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February 12, 2016

Thanks to Chaturbate, 'Cam Girlz' Now Available Free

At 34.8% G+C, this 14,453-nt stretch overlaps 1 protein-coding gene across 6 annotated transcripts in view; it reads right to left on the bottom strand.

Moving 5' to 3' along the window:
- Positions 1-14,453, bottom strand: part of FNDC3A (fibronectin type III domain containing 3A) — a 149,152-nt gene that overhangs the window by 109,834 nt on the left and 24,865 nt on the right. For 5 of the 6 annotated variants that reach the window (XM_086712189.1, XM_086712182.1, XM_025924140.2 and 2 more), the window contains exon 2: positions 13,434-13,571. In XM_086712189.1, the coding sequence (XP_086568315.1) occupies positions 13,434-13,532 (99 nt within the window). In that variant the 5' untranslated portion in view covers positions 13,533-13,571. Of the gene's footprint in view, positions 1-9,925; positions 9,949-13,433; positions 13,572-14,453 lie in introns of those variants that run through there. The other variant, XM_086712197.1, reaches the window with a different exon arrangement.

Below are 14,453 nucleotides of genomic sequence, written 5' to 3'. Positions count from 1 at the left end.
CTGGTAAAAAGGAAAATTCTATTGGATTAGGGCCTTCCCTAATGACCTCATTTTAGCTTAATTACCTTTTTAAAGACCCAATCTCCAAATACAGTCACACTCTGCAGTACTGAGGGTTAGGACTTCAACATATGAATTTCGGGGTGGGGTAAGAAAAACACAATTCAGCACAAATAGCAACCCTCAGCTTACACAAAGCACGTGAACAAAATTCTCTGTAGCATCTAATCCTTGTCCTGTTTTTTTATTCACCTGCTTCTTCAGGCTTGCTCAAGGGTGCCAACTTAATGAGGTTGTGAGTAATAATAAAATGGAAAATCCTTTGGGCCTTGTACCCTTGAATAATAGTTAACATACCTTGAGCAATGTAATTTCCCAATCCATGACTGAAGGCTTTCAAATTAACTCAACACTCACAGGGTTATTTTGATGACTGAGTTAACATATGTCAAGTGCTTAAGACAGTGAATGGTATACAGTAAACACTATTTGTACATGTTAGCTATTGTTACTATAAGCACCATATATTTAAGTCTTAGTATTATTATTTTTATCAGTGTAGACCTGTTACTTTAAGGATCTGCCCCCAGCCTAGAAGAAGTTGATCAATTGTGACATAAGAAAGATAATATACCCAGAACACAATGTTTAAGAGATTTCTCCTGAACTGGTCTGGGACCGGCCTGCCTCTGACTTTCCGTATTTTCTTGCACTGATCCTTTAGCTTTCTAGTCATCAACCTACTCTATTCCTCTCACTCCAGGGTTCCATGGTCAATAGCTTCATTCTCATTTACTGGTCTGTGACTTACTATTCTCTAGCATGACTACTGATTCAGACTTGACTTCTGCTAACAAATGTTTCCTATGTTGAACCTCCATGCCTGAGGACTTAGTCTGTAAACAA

CYBERSPACE—A little over a year ago, at the 2015 AVN Adult Entertainment Expo, documentary filmmaker Sean Dunne unveiled his movie Cam Girlz at a screening sponsored by live cam site Chaturbate.com. The documentarian, whose other works include Oxyana (2013) and American Juggalo (2011), then proceeded to distribute the movie himself, debuting it on Valentine’s Day in 2015 via paid views on Vimeo, as well as the occasional public screening. And today, thanks again to Chaturbate, Cam Girlz is going to find a much wider audience because the screenings will now be totally free of charge. To see the movie, go to CamGirlzDoc.com. “It was always the intention to get it out for free,” Dunne said. “I know we can reach many more people that way. iTunes wouldn’t touch this, Netflix wouldn’t touch this—god forbid one of these would support a film that actually shows sex workers in a positive light.” Due to that positive light, Dunne has gained a lot of support from his subjects. “We’ve seen such love from the whole industry and camming community that we wanted to expand that dialog to people who have never heard of camming. So I think the way to do this is to get something like this out there for free.” Though Dunne was eager to get the film out to the widest audience, first he had to pay back his investors. So when reps from Chaturbate came to Dunne and said, “We’ll make you square with your investors, and let’s get it out there,” the director was delighted. “It’s just incredibly generous and cool of them and I think they understand, having seen the film, the type of impact that this can have on people’s opinions toward sex workers in general.” Now, Dunne said, people “who can’t plunk down three to five dollars” will be able to see the movie. “I think it’s really cool, and it’ll get a global dialog about sex work going.” The debate over sex work has been particularly lively the past year or so, given several factors, including Amnesty International’s decision to support the decriminalization of sex work. And there was also another film that garnered buzz around the same time as Cam Girlz. The documentary Hot Girls Wanted, however, took a different approach to its subjects, and found far less support from the adult entertainment industry. Dunne declined to dish about Hot Girls Wanted at length, but he did allow, “I found it kind of boring. I felt it was doing a disservice to documentaries in general by condescending to the audience and holding their hands through an experience. I tend to try to make films that more immerse you in an experience and let you draw your own conclusions.” Calling himself a fan of Ross McElwee, Les Blank, the Maysles brothers and D.A. Pennebaker—“those guys from back then”—he said he takes more of “an old-school angle, where it’s not so much making a documentary about something but making a documentary that is something.” When asked what surprised him most about his subjects in Cam Girlz, Dunne mused, “I think I expected to make a film that was a lot louder and more boisterous, flamboyant, and there’s just such a level of rawness and realness to each one, and her performance and her life, that kind of shocked me. It was less cartoonishy than I assumed. The film takes on a more restrained mood because of that, and I think it worked out for the better.” And many of the models he’s met since making the movie seem to appreciate the final outcome. “You know what’s been a really cool offshoot of this? I’ve gotten, through some of the screenings we’ve done, to be around other cam girls and their boyfriends and even their parents, and they say this is the film they use to help people understand what they do. And that makes me really happy.” So, what’s next for Dunne, now that he’s releasing Cam Girlz out into the world? “We just put out a film where we went to a Donald Trump rally and filmed with our cell phones and that’s called Trump Rally and that’s on our website [VeryApe.tv] for free as well. And our next project is going to kind of be a bigger, artsier documentary about psychedelic medicines, like mushrooms and LSD.” Turns out there’s some overlap between his last big subject and his next. Some of the cam girls had a lot to say on a variety of subjects. “We learned a lot from them, especially from the girls featured at the end of the film, about psychedelics and spirituality and life,” Dunne explained. “I think that’s what attracted me to the cam girls in the first place—there was something about the rebel spirit of these ladies that I just couldn’t resist, and it comes in all different shapes and sizes, as you see in the movie, and everyone has their own version of it.” Like true rebels, cam girls give “a fuck you to society,” Dunne said. “I love that so much about them. And I hope I honored them and I hope people want to see this. And more importantly I hope once you finish watching this, I hope you want to share it with someone. It’s a cool little film.” To read a review of the film posted when it debuted at AEE, click here.

 
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